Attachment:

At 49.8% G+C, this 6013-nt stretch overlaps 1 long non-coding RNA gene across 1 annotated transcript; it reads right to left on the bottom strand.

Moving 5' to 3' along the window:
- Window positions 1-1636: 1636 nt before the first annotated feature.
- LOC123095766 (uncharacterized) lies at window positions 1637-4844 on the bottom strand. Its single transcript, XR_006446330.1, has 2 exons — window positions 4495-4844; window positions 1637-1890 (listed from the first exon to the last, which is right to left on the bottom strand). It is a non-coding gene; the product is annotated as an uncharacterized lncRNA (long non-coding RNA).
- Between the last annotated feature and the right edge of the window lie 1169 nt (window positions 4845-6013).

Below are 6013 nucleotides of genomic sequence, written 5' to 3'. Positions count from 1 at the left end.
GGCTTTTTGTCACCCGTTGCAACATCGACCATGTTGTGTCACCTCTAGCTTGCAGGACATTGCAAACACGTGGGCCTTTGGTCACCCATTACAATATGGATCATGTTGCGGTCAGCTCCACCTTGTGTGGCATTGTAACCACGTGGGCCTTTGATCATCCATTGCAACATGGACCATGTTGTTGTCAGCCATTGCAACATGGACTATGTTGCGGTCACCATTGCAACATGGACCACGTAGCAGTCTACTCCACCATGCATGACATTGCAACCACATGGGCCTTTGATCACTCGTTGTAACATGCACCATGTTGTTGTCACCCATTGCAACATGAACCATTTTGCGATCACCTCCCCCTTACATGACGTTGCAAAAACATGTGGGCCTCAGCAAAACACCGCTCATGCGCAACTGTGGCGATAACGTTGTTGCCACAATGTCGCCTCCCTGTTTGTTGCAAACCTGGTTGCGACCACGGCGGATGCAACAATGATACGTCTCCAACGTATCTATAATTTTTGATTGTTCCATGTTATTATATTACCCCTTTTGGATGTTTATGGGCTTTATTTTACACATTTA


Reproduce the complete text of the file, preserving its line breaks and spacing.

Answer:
At 49.8% G+C, this 6013-nt stretch overlaps 1 long non-coding RNA gene across 1 annotated transcript; it reads right to left on the bottom strand.

Moving 5' to 3' along the window:
- Window positions 1-1636: 1636 nt before the first annotated feature.
- LOC123095766 (uncharacterized) lies at window positions 1637-4844 on the bottom strand. Its single transcript, XR_006446330.1, has 2 exons — window positions 4495-4844; window positions 1637-1890 (listed from the first exon to the last, which is right to left on the bottom strand). It is a non-coding gene; the product is annotated as an uncharacterized lncRNA (long non-coding RNA).
- Between the last annotated feature and the right edge of the window lie 1169 nt (window positions 4845-6013).

Below are 6013 nucleotides of genomic sequence, written 5' to 3'. Positions count from 1 at the left end.
GGCTTTTTGTCACCCGTTGCAACATCGACCATGTTGTGTCACCTCTAGCTTGCAGGACATTGCAAACACGTGGGCCTTTGGTCACCCATTACAATATGGATCATGTTGCGGTCAGCTCCACCTTGTGTGGCATTGTAACCACGTGGGCCTTTGATCATCCATTGCAACATGGACCATGTTGTTGTCAGCCATTGCAACATGGACTATGTTGCGGTCACCATTGCAACATGGACCACGTAGCAGTCTACTCCACCATGCATGACATTGCAACCACATGGGCCTTTGATCACTCGTTGTAACATGCACCATGTTGTTGTCACCCATTGCAACATGAACCATTTTGCGATCACCTCCCCCTTACATGACGTTGCAAAAACATGTGGGCCTCAGCAAAACACCGCTCATGCGCAACTGTGGCGATAACGTTGTTGCCACAATGTCGCCTCCCTGTTTGTTGCAAACCTGGTTGCGACCACGGCGGATGCAACAATGATACGTCTCCAACGTATCTATAATTTTTGATTGTTCCATGTTATTATATTACCCCTTTTGGATGTTTATGGGCTTTATTTTACACATTTA